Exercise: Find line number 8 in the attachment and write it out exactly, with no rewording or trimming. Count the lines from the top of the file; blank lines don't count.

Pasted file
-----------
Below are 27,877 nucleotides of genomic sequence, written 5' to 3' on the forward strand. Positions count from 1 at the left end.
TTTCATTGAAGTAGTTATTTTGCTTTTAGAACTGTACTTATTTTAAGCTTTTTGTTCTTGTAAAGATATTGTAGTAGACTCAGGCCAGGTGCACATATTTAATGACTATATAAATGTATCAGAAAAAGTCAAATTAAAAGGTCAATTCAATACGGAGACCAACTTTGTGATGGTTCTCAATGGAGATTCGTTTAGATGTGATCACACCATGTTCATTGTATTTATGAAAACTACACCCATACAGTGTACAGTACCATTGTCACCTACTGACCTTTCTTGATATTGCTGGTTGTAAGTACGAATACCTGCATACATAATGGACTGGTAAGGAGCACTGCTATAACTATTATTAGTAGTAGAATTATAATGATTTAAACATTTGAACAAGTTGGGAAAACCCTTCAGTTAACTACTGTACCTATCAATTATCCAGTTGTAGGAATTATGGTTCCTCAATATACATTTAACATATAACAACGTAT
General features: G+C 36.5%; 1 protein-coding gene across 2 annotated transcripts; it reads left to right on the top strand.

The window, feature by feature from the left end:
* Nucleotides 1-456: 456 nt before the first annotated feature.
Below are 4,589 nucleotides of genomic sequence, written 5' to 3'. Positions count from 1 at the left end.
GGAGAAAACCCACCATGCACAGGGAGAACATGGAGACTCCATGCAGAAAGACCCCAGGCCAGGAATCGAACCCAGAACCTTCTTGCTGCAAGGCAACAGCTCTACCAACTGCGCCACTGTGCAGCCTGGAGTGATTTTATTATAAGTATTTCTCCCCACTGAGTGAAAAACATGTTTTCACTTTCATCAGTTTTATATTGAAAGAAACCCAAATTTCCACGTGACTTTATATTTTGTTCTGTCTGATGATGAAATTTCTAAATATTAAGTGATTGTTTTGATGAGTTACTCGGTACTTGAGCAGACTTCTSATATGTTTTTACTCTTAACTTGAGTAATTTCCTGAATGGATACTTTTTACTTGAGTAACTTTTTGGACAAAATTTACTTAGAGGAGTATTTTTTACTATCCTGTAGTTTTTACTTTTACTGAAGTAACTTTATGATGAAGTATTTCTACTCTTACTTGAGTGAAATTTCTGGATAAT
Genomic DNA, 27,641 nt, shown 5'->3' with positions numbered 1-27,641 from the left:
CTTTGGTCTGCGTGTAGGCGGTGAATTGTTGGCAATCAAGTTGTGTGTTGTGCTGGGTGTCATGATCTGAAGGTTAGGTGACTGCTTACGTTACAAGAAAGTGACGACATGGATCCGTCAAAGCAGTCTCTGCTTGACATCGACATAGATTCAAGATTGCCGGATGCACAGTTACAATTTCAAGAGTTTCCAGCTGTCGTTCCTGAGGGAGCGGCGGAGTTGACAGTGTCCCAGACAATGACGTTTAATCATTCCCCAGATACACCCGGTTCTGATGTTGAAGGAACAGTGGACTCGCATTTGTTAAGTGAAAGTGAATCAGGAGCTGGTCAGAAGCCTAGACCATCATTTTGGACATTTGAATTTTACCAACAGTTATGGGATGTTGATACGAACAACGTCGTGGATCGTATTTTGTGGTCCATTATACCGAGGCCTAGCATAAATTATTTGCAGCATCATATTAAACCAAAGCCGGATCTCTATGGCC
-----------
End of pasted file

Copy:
Genomic DNA, 27,641 nt, shown 5'->3' with positions numbered 1-27,641 from the left: